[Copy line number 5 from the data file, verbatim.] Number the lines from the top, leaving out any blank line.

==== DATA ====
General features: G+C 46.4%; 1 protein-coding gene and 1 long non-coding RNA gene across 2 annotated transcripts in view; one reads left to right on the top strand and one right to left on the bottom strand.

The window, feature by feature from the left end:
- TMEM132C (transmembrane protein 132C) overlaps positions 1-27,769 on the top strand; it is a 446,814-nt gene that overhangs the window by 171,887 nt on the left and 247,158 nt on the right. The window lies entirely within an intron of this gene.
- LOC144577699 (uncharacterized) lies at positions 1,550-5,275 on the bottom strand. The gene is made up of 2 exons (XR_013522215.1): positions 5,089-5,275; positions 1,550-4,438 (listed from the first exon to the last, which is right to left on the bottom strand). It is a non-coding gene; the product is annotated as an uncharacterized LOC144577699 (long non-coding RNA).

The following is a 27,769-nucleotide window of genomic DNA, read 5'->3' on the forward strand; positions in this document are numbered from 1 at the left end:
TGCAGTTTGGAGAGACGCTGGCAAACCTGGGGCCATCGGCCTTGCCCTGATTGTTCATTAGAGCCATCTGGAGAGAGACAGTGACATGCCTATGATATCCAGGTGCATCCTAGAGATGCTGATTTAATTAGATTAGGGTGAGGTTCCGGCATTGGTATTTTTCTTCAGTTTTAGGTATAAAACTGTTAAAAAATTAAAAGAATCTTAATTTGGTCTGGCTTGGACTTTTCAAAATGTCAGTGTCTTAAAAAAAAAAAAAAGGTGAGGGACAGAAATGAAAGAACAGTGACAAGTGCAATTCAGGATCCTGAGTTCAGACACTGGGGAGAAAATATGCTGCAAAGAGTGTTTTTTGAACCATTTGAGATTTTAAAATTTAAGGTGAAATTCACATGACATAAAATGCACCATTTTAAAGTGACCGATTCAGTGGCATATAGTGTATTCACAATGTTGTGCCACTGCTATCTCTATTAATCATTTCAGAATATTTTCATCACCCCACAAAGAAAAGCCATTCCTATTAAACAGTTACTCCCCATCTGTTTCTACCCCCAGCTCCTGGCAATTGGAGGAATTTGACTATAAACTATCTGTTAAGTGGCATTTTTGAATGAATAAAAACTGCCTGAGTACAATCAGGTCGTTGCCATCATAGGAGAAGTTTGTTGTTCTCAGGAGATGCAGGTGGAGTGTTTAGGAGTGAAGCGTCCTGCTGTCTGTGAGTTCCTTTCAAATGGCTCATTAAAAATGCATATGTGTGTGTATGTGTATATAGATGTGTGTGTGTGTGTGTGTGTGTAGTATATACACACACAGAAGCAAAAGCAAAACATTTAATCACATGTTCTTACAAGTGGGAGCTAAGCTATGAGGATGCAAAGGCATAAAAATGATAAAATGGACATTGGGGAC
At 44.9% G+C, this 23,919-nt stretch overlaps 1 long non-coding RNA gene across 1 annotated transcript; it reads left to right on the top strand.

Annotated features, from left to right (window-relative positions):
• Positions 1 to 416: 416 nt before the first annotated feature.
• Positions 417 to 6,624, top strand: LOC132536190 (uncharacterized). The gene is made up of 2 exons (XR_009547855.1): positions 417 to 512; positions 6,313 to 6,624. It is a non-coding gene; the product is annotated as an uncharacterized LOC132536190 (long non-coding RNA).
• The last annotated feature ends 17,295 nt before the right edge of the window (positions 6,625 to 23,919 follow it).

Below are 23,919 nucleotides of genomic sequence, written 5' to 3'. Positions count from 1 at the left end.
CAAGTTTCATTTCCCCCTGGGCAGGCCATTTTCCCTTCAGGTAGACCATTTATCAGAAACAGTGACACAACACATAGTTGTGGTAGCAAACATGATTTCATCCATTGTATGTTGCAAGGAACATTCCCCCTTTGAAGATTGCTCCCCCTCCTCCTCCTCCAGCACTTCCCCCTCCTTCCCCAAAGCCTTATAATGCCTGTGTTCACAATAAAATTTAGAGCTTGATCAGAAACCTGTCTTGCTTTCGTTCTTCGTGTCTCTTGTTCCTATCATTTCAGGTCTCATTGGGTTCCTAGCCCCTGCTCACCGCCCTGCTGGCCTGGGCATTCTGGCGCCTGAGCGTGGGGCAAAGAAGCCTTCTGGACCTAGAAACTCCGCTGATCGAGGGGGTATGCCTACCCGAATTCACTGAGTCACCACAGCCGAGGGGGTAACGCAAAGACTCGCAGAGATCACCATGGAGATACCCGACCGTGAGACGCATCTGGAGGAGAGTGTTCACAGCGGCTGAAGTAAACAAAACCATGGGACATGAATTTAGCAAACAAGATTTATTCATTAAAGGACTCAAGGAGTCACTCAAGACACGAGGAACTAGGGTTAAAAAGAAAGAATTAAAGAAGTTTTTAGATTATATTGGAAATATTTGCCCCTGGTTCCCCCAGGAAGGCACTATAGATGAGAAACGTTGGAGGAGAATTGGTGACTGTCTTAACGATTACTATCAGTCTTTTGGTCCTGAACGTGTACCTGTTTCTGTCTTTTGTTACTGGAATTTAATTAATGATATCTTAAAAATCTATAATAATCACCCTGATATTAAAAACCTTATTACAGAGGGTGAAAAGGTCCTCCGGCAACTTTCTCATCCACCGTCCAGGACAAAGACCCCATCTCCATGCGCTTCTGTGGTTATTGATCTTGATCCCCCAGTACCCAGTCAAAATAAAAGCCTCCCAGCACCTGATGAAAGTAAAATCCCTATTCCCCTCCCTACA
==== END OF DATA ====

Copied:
The following is a 27,769-nucleotide window of genomic DNA, read 5'->3' on the forward strand; positions in this document are numbered from 1 at the left end: